Presently, various hospitals and other healthcare institutions are facing a new, but rapidly evolving threat, known as hospital infections, which can prove to be highly perilous if not checked and managed properly. These hospital infections are also referred as hospital acquired infections (HAIs), nosocomial infections and healthcare associated infections (HCAIs). An infection can be referred as a nosocomial infection if it occurs in a hospitalized patient within 2 days of his admission or after 3 days of his discharge from the hospital. According to the Centers for Disease Control and Prevention (CDC), more than 1.7 million hospital infections from different pathogenic microorganisms combined have been reported that killed approximately 99,000 individuals only in the U.S., in 2011.
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A wide range of nosocomial infections have been reported to occur within different healthcare settings globally. However, all commonly occurring nosocomial infections can be categorized into five major segments, namely, hospital acquired pneumonia, urinary tract infections, surgical site infections, gastrointestinal disorders and bloodstream infections. According to a study carried out by the WHO in 2013, it was found that among 100 hospitalized patients, seven patients in developed and 10 in developing nations acquire at least one form of HAI at any given time. ICU acquired infections were observed to be the major cause of mortality losses; its prevalence rate is two to three times higher in developing countries compared to developed countries due to lack of modern healthcare facilities and skilled nursing staff. Thus, high prevalence of these hospital infections will increase the demand for new and improved therapeutic drugs, which in turn will drive the growth of the hospital infection therapeutics market.
Multi-drug resistance is one of the most common causes of failure in treatment for bacterial infection and multi-drug resistant (MDR) bacteria have been increasingly found in case of hospital infections. Bacteria are the only species that can survive even after frequent exposure to one or more antibiotics and develop drug resistance. Such resistance developed in these species is related to the evolution and natural transformation into new generation of bacterial species with an improved and resistant DNA structure. Few major types of multi-drug resistant bacteria are methicillin-resistant Staphylococcus aureus (MRSA), drug-resistant Streptococcus pneumoniae (DRSP), vancomycin-resistant Enterococcus (VRE) and MDR C. difficile. These species are increasingly found in various nosocomial infections. Thus, rising multi-drug resistance especially within a healthcare setting will render present line of anti-infective drugs ineffective; hence, will add to the growing demand for improved therapeutic drugs from the hospital infection therapeutic market.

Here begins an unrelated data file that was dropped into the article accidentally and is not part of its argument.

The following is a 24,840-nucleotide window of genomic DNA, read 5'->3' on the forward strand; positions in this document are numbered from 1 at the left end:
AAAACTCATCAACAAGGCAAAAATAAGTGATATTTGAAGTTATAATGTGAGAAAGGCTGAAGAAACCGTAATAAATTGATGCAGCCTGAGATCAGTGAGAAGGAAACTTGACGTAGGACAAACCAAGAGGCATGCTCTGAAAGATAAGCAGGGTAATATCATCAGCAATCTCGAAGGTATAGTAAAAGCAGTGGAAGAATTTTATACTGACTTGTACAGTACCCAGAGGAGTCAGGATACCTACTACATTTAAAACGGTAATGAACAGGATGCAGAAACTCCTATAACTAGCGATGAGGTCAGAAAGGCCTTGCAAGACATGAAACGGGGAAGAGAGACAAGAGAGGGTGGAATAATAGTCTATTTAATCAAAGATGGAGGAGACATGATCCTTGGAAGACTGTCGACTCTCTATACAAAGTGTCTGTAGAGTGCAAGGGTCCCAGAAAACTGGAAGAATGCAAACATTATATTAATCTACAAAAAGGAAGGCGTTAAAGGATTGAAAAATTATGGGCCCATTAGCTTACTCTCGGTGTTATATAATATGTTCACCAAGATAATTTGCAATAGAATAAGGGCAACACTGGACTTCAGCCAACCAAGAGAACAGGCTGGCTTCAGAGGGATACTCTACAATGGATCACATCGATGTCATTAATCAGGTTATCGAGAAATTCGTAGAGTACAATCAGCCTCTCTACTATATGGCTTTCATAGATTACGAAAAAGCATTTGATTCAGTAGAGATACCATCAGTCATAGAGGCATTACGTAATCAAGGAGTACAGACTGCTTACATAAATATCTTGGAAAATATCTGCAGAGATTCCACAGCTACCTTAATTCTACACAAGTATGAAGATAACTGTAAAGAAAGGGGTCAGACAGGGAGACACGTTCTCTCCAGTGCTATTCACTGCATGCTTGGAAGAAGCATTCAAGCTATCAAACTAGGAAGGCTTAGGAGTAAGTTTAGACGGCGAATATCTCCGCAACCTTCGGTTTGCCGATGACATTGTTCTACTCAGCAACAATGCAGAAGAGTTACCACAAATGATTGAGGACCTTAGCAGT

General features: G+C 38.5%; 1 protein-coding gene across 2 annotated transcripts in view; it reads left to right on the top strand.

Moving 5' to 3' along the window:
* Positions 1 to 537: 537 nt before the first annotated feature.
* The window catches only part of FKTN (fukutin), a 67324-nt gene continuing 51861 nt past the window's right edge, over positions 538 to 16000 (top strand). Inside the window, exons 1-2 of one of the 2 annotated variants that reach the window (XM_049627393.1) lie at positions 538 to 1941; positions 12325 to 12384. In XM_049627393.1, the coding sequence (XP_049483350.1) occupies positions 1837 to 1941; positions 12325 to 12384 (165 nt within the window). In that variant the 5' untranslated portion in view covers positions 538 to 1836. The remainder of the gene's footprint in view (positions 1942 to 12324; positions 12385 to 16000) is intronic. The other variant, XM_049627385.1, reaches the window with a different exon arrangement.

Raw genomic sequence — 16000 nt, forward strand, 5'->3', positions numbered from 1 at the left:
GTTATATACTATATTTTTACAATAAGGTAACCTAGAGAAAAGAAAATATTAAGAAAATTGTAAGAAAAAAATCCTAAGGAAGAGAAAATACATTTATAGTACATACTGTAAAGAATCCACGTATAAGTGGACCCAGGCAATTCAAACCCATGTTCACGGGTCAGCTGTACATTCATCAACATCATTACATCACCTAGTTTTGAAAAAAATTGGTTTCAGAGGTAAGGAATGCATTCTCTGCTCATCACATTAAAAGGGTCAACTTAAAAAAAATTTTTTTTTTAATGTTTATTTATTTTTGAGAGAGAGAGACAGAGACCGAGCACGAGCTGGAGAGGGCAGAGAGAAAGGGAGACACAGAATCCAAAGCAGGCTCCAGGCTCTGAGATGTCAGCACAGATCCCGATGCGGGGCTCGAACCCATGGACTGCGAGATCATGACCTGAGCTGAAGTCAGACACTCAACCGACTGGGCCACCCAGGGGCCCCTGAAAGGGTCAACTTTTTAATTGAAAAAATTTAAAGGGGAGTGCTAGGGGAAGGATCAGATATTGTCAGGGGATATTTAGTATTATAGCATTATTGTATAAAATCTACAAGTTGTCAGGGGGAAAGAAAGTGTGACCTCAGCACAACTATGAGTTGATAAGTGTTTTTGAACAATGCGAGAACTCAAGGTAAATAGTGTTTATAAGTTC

However, despite increasing prevalence of various hospital acquired infections and rapidly increasing number of multi-drug resistant bacterial strains, the present line of pipeline drugs will tend to effectively manage those infections in the near future. Various pharmaceutical companies have considered HAIs as an individual category in therapeutic treatment classification. In the current scenario, some of the antimicrobial agents that are under late stage clinical trials are Tedizolid (Cubist Pharmaceuticals, Inc.), Dalvance (Durata Therapeutics, Inc.), Delafloxacin (Melinta Therapeutics), MK-3415A (developed by Merck & Co., Inc.), Ceftolozane/Tozobactum (Cubist Pharmaceuticals, Inc.), Surotomycin (Cubist Pharmaceuticals, Inc.), and Oritavancin (The Medicines Company). One of the drugs called Cubicin from Cubist Pharmaceuticals has shown its effectiveness in a range of hospital infections occurring worldwide. Thus, many of these pipeline drugs promise effective management of various HAIs that are occurring globally on a large scale.
Major companies in the global hospital infection therapeutics market are Actavis plc, AstraZeneca plc, Bristol-Myers Squibb Company, Bayer AG, Cubist Pharmaceuticals, Inc., Johnson & Johnson Services, Inc., GlaxoSmithKline plc, Merck & Co., Inc., Pfizer, Inc., and Sanofi.